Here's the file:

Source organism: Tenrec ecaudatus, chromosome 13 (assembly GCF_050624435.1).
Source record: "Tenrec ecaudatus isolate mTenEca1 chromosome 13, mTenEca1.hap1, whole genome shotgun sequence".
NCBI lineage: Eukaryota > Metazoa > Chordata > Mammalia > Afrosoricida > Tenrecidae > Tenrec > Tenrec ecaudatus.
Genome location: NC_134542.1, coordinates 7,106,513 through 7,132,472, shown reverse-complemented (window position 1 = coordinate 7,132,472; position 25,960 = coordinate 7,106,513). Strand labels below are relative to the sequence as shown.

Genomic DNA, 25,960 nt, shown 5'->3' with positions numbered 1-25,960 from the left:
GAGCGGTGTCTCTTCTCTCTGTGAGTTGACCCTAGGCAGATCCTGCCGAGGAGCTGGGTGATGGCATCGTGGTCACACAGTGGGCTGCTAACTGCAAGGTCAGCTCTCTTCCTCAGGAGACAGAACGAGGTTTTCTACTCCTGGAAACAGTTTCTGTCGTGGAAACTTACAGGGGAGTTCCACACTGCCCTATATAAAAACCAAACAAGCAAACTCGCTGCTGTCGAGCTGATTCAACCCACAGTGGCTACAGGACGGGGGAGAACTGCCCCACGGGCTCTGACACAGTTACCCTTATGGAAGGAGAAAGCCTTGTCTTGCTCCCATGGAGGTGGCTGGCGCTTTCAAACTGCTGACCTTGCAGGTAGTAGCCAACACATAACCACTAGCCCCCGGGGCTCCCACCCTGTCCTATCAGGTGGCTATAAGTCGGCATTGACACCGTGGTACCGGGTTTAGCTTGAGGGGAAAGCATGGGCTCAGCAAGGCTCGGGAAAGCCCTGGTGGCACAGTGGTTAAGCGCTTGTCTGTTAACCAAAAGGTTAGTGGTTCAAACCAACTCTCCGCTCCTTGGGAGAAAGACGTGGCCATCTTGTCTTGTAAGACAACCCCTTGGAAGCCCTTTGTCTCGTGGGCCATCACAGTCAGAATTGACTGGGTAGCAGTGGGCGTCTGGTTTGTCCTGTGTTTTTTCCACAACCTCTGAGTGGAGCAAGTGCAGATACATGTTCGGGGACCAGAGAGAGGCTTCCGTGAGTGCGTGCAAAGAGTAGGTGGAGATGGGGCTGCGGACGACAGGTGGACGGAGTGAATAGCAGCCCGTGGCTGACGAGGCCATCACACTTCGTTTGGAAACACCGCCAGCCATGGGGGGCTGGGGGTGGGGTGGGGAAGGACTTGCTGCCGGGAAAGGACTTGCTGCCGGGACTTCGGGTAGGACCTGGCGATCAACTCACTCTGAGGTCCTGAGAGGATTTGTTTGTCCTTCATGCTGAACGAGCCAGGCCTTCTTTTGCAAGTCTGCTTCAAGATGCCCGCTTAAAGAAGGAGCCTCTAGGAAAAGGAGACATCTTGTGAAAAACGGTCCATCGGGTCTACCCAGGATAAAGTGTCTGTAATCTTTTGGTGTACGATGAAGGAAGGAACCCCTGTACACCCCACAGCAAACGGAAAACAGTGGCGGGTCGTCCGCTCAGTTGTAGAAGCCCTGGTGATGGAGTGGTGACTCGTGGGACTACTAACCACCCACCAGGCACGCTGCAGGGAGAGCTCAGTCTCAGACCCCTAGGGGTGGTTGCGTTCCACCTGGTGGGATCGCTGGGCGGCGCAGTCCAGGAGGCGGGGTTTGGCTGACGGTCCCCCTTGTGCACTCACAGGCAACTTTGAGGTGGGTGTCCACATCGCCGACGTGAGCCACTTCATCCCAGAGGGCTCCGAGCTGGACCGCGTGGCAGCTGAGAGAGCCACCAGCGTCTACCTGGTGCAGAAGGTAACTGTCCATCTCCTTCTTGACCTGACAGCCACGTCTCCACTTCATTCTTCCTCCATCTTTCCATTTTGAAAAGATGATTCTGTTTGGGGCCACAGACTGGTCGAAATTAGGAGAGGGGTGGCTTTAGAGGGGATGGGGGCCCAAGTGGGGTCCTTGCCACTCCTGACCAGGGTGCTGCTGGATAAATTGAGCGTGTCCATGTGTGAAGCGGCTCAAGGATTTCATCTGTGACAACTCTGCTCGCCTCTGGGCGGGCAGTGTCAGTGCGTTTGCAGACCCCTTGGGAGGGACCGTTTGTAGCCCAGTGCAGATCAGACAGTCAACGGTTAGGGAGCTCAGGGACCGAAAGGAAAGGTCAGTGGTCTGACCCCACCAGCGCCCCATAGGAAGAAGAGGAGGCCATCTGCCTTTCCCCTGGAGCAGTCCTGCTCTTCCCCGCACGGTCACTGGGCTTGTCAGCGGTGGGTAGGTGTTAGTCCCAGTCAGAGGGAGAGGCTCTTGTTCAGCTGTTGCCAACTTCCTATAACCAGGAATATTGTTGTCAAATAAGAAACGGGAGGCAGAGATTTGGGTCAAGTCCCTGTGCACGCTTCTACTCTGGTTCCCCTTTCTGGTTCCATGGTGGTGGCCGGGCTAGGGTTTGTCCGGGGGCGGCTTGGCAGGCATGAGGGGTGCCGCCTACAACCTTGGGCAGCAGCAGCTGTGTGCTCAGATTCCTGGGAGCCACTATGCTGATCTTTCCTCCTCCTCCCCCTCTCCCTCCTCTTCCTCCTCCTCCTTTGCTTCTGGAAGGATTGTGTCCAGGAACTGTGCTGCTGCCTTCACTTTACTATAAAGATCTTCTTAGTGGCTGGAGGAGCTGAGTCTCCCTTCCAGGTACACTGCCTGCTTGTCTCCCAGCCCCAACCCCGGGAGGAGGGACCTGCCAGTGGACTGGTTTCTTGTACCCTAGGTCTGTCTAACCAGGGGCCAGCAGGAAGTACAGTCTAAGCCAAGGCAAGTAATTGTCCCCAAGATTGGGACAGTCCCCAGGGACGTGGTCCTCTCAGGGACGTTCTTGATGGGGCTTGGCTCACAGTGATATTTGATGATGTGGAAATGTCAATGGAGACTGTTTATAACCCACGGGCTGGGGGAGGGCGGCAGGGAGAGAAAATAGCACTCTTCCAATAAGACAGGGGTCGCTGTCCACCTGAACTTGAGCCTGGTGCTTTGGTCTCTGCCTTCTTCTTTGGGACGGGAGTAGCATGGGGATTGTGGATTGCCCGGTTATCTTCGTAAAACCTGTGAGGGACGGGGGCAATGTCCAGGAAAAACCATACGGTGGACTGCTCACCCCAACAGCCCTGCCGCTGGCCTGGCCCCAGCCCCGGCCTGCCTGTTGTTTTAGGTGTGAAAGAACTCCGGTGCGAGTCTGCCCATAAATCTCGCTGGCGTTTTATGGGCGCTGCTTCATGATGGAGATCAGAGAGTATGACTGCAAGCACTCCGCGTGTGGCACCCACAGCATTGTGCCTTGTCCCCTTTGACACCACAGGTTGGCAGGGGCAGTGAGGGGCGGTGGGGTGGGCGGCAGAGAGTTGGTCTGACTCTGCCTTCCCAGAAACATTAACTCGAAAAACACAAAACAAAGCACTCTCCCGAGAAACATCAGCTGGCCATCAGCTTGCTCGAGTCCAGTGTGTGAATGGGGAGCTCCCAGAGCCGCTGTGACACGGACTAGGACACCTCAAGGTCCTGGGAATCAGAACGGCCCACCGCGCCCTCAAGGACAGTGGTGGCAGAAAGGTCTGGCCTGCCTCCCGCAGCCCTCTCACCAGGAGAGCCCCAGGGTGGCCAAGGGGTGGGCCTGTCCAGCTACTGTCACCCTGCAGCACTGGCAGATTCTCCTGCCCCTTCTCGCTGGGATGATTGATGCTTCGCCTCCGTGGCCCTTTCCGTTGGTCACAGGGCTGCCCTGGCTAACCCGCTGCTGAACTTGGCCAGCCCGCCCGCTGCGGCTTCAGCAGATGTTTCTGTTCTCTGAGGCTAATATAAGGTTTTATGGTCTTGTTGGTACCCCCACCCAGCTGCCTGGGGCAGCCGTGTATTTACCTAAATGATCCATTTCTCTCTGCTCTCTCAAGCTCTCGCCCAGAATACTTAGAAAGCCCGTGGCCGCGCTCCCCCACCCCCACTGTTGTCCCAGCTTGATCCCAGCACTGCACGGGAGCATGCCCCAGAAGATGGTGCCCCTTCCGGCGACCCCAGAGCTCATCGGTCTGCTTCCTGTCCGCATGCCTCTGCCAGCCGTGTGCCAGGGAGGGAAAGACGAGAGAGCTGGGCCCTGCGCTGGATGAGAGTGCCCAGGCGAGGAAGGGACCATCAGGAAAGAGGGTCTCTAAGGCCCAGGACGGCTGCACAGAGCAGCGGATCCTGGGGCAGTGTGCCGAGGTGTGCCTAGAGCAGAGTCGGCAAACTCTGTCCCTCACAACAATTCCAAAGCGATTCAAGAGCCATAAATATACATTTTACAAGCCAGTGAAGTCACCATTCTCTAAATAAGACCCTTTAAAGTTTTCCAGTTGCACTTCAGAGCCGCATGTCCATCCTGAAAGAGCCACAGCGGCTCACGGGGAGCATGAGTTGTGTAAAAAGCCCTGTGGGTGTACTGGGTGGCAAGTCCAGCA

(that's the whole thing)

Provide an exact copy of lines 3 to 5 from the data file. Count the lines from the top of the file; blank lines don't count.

NCBI lineage: Eukaryota > Metazoa > Chordata > Mammalia > Afrosoricida > Tenrecidae > Tenrec > Tenrec ecaudatus.
Genome location: NC_134542.1, coordinates 7,106,513 through 7,132,472, shown reverse-complemented (window position 1 = coordinate 7,132,472; position 25,960 = coordinate 7,106,513). Strand labels below are relative to the sequence as shown.

Genomic DNA, 25,960 nt, shown 5'->3' with positions numbered 1-25,960 from the left: